“Who am I, that anyone should care what I have to say?”
“What use, or space, or function do I fill that a dozen other people could not fulfill just as easily?”
“Who am I to ask for anything?”
“I’m not worthy of Happiness. It is simply the ideal, but finding contentment in any circumstances is the only realistic goal, true happiness is fleeting.”
I’ve believed these things for so long. And there is a grain of truth, perhaps, to some of them – happiness can sometimes be a choice. My counselor has highlighted several feelings and beliefs central to my worldview, things that have crafted my history to be the foundation for my struggles today. From a very young age, I was aware my parents had given up a lot to become a family. To raise me, to commit to one another. While on one hand I knew they loved me, that understanding lived alongside the feeling of always being an imposition. Of them always having to sacrifice for me. That I was to blame when they fought and argued.
So I grew up, believing I had to sacrifice in turn, just to be worthy. To show my gratitude that they had sacrificed so much. My mother would chivvy me, sometimes, for my ingratitude. Layer this atop my already perfectionist tendencies, and you have a young woman in her 30s, just beginning to realize she is worthy of the most common things others take for granted.
My mother’s insecurities landed squarely in my lap when I was in my teens. Sometimes she would be jealous of me, and the attention my father lavished on me. That contradiction of attention didn’t help my feelings of worth. It left me feeling as if I couldn’t fully accept my father’s love. I’m realizing even back then I was made to feel responsible for other’s emotions, and that it was my responsibility to manage others actions and attitudes towards me. It was just a part of life.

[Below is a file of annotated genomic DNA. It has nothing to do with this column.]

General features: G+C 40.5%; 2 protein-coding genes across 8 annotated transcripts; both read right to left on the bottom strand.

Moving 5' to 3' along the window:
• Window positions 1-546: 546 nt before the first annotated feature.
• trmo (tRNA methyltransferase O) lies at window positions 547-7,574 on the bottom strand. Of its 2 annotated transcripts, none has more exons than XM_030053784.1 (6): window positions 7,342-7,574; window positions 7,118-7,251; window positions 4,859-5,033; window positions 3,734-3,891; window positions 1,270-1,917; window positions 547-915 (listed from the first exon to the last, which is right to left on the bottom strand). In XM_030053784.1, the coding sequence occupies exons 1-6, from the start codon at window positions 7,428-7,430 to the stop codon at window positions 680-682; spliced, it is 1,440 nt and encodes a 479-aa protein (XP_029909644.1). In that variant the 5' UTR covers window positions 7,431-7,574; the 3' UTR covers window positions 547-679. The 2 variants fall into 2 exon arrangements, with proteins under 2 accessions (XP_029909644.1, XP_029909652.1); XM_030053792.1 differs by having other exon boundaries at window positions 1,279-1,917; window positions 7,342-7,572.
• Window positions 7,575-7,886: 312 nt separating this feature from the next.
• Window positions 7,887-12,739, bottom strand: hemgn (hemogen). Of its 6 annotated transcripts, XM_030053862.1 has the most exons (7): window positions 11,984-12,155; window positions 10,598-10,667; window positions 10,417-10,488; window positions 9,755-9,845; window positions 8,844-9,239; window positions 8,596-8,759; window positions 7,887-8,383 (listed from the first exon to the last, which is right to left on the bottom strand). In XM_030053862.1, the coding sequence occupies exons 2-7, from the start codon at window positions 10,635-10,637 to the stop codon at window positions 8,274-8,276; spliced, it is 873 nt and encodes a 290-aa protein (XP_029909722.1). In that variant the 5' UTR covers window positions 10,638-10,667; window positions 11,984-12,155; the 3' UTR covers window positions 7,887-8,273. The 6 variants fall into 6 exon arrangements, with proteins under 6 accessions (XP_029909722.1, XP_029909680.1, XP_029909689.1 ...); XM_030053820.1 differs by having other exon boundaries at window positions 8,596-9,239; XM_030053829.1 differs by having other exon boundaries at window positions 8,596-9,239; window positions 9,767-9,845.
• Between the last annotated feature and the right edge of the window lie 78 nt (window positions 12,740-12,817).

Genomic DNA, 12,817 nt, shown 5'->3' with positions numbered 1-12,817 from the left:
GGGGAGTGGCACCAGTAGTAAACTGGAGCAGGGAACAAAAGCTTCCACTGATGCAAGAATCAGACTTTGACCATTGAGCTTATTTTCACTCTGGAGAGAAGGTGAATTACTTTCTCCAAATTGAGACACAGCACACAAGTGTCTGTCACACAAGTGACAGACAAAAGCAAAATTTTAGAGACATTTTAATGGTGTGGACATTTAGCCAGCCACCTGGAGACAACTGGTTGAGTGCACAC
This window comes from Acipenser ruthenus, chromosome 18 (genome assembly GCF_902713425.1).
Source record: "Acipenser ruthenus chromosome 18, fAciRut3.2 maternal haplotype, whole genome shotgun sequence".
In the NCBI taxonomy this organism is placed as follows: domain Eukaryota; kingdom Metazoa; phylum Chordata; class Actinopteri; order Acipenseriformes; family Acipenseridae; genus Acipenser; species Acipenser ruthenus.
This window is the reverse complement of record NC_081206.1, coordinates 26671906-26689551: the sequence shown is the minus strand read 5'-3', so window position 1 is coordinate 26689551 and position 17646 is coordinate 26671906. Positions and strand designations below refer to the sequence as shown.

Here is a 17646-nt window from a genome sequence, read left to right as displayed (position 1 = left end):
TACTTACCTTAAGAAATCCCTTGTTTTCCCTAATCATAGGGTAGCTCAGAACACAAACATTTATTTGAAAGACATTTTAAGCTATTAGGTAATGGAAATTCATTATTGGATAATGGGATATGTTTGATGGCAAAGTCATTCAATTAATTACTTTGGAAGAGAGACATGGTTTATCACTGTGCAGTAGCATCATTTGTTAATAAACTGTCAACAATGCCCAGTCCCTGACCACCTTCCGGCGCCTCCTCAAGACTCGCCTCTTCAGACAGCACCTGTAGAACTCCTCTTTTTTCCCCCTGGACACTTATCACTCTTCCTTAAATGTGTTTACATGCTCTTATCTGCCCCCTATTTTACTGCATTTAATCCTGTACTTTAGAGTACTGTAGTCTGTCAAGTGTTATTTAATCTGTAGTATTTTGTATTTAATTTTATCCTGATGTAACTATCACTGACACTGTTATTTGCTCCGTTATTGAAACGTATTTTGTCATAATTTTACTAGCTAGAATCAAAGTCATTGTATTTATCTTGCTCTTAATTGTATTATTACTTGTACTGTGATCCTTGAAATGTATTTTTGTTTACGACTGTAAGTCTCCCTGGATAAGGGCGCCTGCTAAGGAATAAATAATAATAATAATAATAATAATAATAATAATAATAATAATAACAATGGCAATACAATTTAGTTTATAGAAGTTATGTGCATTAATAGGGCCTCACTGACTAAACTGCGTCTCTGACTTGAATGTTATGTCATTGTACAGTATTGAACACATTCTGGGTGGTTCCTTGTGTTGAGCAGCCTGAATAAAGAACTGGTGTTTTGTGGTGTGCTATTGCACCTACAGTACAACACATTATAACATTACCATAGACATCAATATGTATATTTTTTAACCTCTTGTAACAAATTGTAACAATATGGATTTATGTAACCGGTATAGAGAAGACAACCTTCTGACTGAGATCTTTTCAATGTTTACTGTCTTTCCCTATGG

Whenever I didn’t feel comfortable in my own skin, I would simply slip into another. A heroine in a fantasy tale, who succeeded against all odds. Daydreams of stories I crafted in my waking hours, escaping into fantastical settings of my own creation. Books of other’s crafting drew me in as well, an addiction and a coping mechanism. I would go to the library and pull stacks of books nearly every week, and could finish nearly all by the time for the next library visit. I was never alone with a book in hand, the voices of adventurous spirits as near as the next page, ready to transport me away from a life where I felt a burden.
My counselor asked me last night what memories of happiness I have of my child. Answering was a struggle. There are brief moments that stand out – five or six years old, sprawling on my parents bedspread, Simon and Garfunkel playing in the background as a cool, crisp spring breeze carries the scents of sunshine through the window. I know there were times I must have felt happy, all the basic necessities of living were met, but it is hard to conjure them to mind. It feels ungrateful, somehow, that I can’t reach those memories. I was happiest when I was only responsible for myself: my trip to international locales on my own at 16 for half the summer.
Yet, even saying what I have here, in this blog, feels overblown. Whose childhood is perfect? I have a lot of supportive people in my life, now, and I suppose that is what matters.
I am worthy of being respected.
I am worthy of finding happiness.
I am worthy of being loved for who I am, and not for what I do for people.
Happiness is a choice, yes, but calling unhappiness what it is doesn’t make me a bad person.
Maybe if I say these things enough… I will start to believe them.